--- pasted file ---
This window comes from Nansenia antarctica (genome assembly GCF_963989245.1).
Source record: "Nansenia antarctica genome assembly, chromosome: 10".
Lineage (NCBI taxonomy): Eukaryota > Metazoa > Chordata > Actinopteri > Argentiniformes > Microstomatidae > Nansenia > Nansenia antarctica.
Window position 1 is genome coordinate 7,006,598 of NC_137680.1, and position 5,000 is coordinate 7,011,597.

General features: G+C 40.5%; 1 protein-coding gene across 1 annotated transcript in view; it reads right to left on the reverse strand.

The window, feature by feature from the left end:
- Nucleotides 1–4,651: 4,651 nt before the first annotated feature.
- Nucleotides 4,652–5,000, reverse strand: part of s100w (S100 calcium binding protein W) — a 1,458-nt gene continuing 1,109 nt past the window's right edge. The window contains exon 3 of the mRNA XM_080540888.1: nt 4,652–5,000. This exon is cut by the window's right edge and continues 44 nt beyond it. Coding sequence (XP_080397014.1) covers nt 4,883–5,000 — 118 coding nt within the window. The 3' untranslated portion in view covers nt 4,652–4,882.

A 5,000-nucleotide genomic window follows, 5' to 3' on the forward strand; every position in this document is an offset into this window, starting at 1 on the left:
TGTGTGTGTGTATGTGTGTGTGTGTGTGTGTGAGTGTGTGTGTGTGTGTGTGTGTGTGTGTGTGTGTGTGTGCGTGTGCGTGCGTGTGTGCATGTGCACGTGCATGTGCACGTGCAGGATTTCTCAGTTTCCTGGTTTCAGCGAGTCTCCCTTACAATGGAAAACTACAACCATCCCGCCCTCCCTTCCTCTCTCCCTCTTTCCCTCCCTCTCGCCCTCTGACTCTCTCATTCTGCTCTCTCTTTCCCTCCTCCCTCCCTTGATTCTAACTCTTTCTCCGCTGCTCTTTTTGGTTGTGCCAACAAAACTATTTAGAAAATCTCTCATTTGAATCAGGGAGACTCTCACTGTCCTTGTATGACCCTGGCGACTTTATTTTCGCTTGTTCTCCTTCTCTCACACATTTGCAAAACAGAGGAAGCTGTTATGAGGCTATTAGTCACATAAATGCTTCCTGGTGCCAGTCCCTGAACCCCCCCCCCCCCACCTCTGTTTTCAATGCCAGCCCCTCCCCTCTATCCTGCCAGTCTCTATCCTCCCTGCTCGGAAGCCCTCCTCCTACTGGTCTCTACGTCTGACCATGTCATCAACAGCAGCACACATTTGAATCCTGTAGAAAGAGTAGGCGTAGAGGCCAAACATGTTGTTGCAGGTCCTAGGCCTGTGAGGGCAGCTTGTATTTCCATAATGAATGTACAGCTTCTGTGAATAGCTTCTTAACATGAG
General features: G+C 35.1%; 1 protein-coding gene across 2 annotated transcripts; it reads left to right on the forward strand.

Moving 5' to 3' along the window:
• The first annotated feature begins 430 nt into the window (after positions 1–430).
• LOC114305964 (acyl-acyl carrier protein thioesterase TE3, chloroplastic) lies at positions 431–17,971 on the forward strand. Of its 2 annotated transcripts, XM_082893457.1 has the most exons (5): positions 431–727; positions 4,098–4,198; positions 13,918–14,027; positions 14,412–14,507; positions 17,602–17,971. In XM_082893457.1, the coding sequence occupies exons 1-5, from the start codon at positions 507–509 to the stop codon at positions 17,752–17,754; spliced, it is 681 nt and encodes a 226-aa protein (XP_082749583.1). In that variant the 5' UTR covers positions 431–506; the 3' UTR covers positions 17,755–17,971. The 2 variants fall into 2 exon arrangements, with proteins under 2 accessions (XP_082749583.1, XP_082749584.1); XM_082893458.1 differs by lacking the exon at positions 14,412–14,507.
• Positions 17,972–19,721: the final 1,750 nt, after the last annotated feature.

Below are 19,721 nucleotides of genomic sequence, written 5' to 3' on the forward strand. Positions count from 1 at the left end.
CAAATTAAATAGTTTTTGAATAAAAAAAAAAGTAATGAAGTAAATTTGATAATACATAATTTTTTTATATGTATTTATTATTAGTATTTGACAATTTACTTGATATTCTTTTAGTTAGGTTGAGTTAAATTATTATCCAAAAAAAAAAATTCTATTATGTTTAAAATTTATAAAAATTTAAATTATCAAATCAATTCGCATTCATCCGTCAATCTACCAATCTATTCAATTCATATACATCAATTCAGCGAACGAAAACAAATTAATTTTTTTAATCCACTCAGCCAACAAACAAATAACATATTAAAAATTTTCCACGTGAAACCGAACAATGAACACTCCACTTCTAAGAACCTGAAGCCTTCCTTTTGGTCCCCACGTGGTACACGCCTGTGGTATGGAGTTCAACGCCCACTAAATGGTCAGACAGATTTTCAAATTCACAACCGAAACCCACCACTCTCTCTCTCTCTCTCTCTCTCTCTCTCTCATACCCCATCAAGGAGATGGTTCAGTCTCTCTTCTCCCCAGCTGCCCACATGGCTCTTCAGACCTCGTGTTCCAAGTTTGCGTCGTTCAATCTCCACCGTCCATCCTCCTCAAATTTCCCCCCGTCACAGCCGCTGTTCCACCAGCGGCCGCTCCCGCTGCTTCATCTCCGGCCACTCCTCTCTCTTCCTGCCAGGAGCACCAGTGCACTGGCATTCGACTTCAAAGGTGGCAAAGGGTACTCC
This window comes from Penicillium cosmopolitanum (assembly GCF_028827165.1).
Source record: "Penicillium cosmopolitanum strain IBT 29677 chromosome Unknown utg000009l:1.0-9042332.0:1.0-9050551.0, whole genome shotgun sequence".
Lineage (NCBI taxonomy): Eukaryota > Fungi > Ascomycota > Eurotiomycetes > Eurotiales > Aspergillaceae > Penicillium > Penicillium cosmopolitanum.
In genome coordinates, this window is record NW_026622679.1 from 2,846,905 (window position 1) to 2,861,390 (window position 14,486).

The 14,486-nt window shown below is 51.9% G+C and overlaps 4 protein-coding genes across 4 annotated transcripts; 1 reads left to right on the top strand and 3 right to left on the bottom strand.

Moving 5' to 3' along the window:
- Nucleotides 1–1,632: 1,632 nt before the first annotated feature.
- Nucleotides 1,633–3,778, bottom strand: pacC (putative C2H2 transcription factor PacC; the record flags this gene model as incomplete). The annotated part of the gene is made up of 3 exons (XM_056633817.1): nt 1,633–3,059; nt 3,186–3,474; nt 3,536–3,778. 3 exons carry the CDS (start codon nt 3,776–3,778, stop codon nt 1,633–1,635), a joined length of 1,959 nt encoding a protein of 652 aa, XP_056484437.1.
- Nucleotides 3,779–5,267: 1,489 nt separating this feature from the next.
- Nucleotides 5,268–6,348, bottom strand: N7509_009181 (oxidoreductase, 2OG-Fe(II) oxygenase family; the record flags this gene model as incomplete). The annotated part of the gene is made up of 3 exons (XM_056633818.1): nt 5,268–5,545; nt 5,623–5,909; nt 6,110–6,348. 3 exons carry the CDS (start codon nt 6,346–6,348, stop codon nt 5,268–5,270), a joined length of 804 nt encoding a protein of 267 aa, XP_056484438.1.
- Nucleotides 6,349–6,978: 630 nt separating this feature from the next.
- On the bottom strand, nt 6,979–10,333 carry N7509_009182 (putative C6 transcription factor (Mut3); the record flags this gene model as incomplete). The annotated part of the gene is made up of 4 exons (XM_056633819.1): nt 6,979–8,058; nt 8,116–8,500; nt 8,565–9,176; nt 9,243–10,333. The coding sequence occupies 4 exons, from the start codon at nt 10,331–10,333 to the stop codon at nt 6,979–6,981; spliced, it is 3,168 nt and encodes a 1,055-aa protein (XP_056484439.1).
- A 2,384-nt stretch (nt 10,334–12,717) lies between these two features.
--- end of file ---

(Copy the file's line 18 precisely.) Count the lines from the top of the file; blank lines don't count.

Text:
This window comes from Penicillium cosmopolitanum (assembly GCF_028827165.1).